Theater review: ‘The Taming of the Shrew’ from Orlando Shakespeare Theater
The creative crew behind the Colorado Shakespeare Festival’s production of “The Merry Wives of Windsor” certainly knows how to make the most of a blank dramatic canvas.
Of all of the Bard of Avon’s comedies, “Wives” offers exceptionally little in the way of historical context. Written sometime in the final years of the 16th century, this lighthearted romp is one of Shakespeare’s most straightforward attempts at pure entertainment. It’s a rom-com of the Elizabethan age, veering from the heavy themes of politics, history and human happiness so carefully explored in the rest of the canon.
It features Sir John Falstaff — one of the bard’s most vivacious and vivid characters — as a central comic foil, and any profound lessons take a second fiddle to his sheer presence.
Historically, that seemingly shallow structure has made “Merry Wives” an easy target for creative interpretation, and the CSF’s production is no exception. Director Seth Panitch has shifted the action from the world of the Boar’s Head Tavern in 16th century London to New York in 1962. Here, Windsor is a trendy resort in the Catskills during they heyday of the Vegas-style lounge act. Shakespeare’s plots about infidelity and immorality unfold to the strains of 1960s pop hits; Kent Homchick’s scenic design includes golf carts and posters of the model Twiggy; the characters deliver Elizabethan oaths to Jan and Dean.
We first see Falstaff as a stand-up comedian, an utterly contemporary hack delivering groan-worthy one-liners before tapping the mic and asking, “Is this thing on?” Pistol and Nym, written as two of Falstaff’s followers, have been reimagined as a ventriloquist-dummy act played singly by Sammie Joe Kinnett. Slender, played by Ian Anderson, belts out a modified version of the Four Seasons’ ballad “Sherry” to woo Anne Page (Kyra Lindsey). Shannon McKinney’s lighting design and Jason Ducat’s sound offer the neon colors and radio-friendly tunes of Kennedy-era America.
Any such fundamental tweak to the setting and context of a Shakespeare play runs the risk of feeling lazy or hackneyed — there’s only so many times setting “Hamlet” in contemporary times can feel fresh and innovative. But thanks to the open-ended structure of the comedy itself and, more important, the energy and skill of a fine ensemble, this take on “Wives” works well.
The lynchpin here is, of course, Falstaff, the Elizabethan model for Bohemian excess and abandon. The show’s main subplots between suspicious husbands and wives depend to a large part on the character’s initial bid to win the affections of two married women, Mistress Ford and Mistress Page. Intent on winning access to the fortunes of the pair’s husbands, Falstaff writes identical love notes to both ladies, and the pratfalls and tricks follow from there.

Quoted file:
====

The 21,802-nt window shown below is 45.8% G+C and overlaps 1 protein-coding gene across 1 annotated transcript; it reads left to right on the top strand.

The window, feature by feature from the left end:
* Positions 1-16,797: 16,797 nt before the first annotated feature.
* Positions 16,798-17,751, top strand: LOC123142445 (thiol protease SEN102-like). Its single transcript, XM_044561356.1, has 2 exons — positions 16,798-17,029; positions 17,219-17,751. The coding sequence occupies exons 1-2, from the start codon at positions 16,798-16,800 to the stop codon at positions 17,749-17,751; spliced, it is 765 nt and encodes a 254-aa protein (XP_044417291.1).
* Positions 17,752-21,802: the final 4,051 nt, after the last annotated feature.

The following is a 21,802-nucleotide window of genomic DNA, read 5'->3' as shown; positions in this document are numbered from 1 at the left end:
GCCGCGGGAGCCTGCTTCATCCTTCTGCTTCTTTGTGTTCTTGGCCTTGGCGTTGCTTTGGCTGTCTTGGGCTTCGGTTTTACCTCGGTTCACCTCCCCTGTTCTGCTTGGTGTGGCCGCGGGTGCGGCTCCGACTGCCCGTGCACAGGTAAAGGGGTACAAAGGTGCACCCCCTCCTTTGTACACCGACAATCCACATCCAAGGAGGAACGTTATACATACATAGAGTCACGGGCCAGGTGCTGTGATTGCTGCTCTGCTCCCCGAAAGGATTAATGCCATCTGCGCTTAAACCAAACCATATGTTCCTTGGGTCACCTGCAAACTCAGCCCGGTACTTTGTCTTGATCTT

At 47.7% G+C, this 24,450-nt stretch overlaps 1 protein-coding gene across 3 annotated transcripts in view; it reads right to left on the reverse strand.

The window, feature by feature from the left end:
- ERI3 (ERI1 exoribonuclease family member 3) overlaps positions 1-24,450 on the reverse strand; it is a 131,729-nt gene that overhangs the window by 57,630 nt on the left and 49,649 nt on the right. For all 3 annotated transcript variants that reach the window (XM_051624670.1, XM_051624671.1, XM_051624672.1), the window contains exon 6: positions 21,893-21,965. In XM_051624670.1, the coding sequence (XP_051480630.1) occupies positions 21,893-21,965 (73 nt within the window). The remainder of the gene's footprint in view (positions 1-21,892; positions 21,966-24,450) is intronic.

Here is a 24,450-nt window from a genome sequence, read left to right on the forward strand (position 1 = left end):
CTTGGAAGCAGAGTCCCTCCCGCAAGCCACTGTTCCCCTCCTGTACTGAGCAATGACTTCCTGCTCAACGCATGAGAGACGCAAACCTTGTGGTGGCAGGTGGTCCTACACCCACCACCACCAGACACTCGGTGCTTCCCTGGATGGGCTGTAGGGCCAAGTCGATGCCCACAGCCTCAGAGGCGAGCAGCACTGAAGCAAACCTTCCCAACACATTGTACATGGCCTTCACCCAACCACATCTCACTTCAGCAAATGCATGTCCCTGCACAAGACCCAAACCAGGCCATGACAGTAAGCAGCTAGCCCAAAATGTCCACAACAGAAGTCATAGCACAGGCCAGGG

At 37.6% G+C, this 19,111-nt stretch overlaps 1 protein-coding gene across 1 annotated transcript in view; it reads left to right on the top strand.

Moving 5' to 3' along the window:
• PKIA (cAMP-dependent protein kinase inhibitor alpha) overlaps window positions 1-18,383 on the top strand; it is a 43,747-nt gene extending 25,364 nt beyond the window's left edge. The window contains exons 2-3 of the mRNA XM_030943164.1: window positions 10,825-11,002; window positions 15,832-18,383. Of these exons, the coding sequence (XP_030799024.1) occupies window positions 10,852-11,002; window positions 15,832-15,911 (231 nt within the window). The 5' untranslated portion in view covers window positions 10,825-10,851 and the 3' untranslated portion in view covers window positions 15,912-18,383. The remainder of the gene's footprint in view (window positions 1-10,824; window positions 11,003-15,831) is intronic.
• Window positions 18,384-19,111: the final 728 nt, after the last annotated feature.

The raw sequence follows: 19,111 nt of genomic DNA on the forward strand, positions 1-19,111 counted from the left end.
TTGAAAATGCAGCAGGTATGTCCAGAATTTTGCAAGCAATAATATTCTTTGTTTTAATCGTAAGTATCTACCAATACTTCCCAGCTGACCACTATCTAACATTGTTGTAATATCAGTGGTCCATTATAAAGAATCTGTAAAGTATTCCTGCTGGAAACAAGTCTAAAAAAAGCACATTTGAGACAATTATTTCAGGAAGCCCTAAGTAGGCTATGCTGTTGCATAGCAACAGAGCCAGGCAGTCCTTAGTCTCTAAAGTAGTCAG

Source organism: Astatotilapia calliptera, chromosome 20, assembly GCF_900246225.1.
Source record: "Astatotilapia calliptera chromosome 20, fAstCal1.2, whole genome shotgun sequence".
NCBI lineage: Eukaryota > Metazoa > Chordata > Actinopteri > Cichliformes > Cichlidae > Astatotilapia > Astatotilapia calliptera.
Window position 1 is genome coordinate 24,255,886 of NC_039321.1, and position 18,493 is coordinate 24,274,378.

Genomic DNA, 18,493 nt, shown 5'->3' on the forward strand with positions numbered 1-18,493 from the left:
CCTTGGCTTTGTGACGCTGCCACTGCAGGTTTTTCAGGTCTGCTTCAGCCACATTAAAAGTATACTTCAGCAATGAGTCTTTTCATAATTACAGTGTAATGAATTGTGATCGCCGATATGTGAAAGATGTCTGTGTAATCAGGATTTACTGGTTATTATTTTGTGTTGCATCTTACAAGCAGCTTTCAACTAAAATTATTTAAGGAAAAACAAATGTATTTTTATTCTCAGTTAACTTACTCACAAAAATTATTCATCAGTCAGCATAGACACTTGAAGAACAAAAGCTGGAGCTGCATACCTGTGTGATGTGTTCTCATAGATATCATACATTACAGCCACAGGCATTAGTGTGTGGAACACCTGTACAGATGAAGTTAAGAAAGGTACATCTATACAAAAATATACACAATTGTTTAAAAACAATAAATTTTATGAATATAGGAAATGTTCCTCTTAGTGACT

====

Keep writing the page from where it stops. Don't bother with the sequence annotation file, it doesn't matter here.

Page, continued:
Veteran television and stage actor Michael Winters takes up the demands of that role admirably. Some of the comedy’s funniest moments come in Winters’ delivery of Falstaff’s colorful musings about his own obesity and moral shortfalls.
“I have a kind of alacrity in sinking,” Winters declares with perfect timing and pitch after the titular wives play a trick and have the jolly barfly dumped into a soggy ditch.
The rest of the CSF ensemble offers similarly vibrant performances. As Mistress Ford and Mistress Page, Vanessa Morosco and Mare Trevethan never let the creative liberties of the staging take away from the pure poetry of the text. As their would-be cuckolded husbands, Peter Simon Hilton and Scott Bellot achieve a similar feat.
As the arrogant and blustering French Doctor Caius, Geoffrey Kent is a comedic highlight, delivering lines in an overstated accent worthy of Monty Python and drawing on his full range of skills as CSF’s resident fight coordinator during a duel featuring golf clubs and a bible. Kyra Lindsey and Joshua Archer see little stage time as Anne Page and Fenton, the young couple who serve as the romantic anchor of the show, but they succeed as one of the comedy’s anchors.
The performances help keep the show grounded at moments when the creative liberties come on a bit strong. The stream of ’60s pop tunes, the constant historical nods with references to “commie bastards” and beatniks, the mambo lessons, full-cast dance numbers and recitation of Abbott and Costello’s “Who’s On First” routine — it all can occasionally take on the feel of overkill.
Even so, Panitch and the talented crew keep the heart of the comedy in mind. Shakespeare might have passed on weighty questions about the human condition in “Wives,” but the CSF crew proves that the work continues to offer timeless comedy and insights about romance.